Overthrowing


#1

I had the home plate umpire tell me between innings this weekend that our pitcher or pitchers had great movement but 90% of the time they were overthrowing and that was causing him not to get the ball over the plate.

Do you believe in overthrowing or is it just a mask or another term for bad mechanics?


#2

I don’t like the term “overthrowing” because it’s usually used to describe a pitcher who is trying real hard and, as a result, is opening up early often resulting in pitches that are up and in. “Overthrowing” is, IMHO, completely non-descriptive of what’s happening.


#3

Sometimes when my son is missing up and to the throwing side but everything looks good to my eye, I have him focus on an explosive hand break, which usually allows his upper half to catch up with the lower half. Other times, he seems to miss up to the throwing side when he’s getting tired and not explosive with his drive and gets his body too low and behind his front leg. In that case, I have him shorten up the stride and get over the front leg. If he can’t get it going again in a few pitches, it’s time to pull him–he’s out of gas.


#4

Reading this, I was reminded of Vic Raschi’s first game with the Yankees in the 40s. He had just been called up and was pitching against the Philadelphia Athletics (remember them?), and at one point he ran into trouble. Runners on base and a dangerous hitter at the plate. So he was standing there on the mound, trying to figure out what to do next, and then suddenly he heard a voice which seemed to be coming from somewhere near him.
"He can’t hit a high fastball."
Raschi stepped off the mound and looked around, not sure whether he was just hearing things or whether someone was talking to him. The only person within earshot was umpire Bill Summers, who ordinarily would have been covering first base but who had to move to a position between the mound and second base with runners on; in those days only three umpires would be covering the game. Summers was bent over, retying his shoelaces. And then the disembodied voice spoke again: "Yeah, you heard me right. He can’t hit a high fastball."
There was no mistake. Summers was talking to the bewildered Raschi. '
And then he continued: “We Massachusetts boys have to stick together.” So the Springfield Rifle returned to the mound, went to the high fastball, and retired the batter and got out of the inning unscored on. And he went on to win the game.
Helpful ump. :slight_smile:


#5

We had three kids throw that day and all of them control problems. All three seem to miss glove side and in the dirt, over and over and over again.

We have been working this fall with them on creating more momentum and a faster tempo down the mound just like you hear everyone talking about these days. Is it possible that teaching this has created another problem of trying to get more velocity of out the body than what is there?

I talked about this with a few people over the last few days and they all agree that yes there is such a thing as overthrowing.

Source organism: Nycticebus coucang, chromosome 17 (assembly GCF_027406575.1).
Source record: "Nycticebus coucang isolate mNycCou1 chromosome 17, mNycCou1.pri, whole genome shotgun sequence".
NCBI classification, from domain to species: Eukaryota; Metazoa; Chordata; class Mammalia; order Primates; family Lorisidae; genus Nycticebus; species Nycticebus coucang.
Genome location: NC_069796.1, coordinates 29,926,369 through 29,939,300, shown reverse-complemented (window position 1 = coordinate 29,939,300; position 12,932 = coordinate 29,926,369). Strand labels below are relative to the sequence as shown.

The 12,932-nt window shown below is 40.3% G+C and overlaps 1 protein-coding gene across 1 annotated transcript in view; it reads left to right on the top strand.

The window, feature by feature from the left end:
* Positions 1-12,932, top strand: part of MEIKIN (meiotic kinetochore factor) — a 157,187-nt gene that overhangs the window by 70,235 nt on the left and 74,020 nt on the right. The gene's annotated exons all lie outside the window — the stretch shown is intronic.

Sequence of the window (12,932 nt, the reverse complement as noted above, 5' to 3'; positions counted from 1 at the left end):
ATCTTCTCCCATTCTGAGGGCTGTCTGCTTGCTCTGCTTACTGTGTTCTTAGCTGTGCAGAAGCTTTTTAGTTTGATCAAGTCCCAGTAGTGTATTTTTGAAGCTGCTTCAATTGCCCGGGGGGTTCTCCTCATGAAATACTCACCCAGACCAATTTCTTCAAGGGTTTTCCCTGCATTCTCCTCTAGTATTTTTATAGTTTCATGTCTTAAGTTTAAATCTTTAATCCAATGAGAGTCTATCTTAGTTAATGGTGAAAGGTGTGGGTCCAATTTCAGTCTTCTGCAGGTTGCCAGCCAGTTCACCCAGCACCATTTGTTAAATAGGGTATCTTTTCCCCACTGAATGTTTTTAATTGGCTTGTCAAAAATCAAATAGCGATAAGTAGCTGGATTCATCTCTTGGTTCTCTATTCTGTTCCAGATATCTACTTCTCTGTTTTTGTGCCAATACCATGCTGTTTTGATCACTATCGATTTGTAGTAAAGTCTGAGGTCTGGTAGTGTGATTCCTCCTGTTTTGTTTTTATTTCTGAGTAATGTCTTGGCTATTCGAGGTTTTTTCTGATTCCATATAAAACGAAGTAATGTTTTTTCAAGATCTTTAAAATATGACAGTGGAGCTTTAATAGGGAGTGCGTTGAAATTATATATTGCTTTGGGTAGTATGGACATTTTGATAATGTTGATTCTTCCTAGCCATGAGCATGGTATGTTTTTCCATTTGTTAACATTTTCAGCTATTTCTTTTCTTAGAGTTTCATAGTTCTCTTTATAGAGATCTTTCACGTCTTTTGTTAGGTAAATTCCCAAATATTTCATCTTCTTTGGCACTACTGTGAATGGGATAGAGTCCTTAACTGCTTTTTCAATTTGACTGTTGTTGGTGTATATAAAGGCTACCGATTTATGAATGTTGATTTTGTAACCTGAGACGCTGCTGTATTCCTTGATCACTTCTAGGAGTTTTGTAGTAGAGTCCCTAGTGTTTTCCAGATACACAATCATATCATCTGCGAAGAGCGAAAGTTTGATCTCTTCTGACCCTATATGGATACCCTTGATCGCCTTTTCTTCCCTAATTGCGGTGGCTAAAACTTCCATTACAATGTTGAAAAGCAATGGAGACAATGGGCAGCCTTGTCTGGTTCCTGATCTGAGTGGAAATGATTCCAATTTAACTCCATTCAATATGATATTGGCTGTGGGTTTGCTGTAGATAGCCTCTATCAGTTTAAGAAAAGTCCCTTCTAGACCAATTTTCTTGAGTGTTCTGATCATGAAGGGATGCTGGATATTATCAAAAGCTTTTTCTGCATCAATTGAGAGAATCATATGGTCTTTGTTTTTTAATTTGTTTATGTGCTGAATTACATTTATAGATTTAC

Overthrowing to them is trying to the throw or muscle the ball to the plate at a speed that your body or mechanics are not able to maintain control.

I guess there has to be a point where your body or mechanics are not able to support the level of effort that you are asking from it to throw a baseball. If I went out and tried to throw the ball as hard as I could to the catcher I know I would not be able to consistently throw strikes.

If I threw at a 80% level where I can control my body and timing I think I would have be able to throw a lot more strikes then the 100% effort throws.

So do you back off in games to a level that you can control or do you keep pushing the momentum and tempo and watch kids struggle to find success?


#6

This is something best determined by a really good pitching coach. Get together with him, discuss the situation, and have him watch each of those kids throw a couple of innings of a simulated game—and follow his advice. For at least a couple of those kids ramping up the speed of the windup and delivery may help, while pulling back a bit might serve others better.
And think guys like Lopat, Maddux, Moyer—all finesse pitchers who got results without having to push it. 8)


#7

You make a good point, coach to the kid.

What works for one may not work for all but.


#8

Kids should be taught from day 1 to throw with intent. That being said they must be instructed that throwing with intent includes keeping their mechanics and timing in check. Rushing and flying open early will often result in pitches up and in to a righty, as one example.

Another problem I’ve seen is guys rushing their tempo often will squeeze the ball and tighten the forearm and wrist causing control problems as well.


#9

Allie Reynolds had that same problem when he first came to the Yankees from Cleveland. He was really more of a thrower, albeit one who topped 100 miles an hour, and he was wild, didn’t have all his stuff together. Enter Eddie Lopat, who saw among other things that Reynolds was rushing his delivery. Lopat taught him to slow it down, pace himself better, and change speeds on all his pitches. Exit Reynolds the thrower whose speed topped 100 miles an hour. Enter Reynolds the very fine pitcher—a power pitcher with finesse, whose speed topped 100 miles an hour. Reynolds who pitched two no-hitters in 1951. :slight_smile:


#10

There is definitely a thing as over pitching. IMO A pitcher should usually be throwing at 90% so that he could have good control. Throw at 100% means that you are really on, and thats rare. I remember my son was pitching u13 and a kid comes up 4’5" and squatting down. So my son throws a pitch and the head coach asked the pitching coach, was that a change up? The pitching coach responded , pitcher knows what he was doing. It was a FB, a FB that need to be a strike.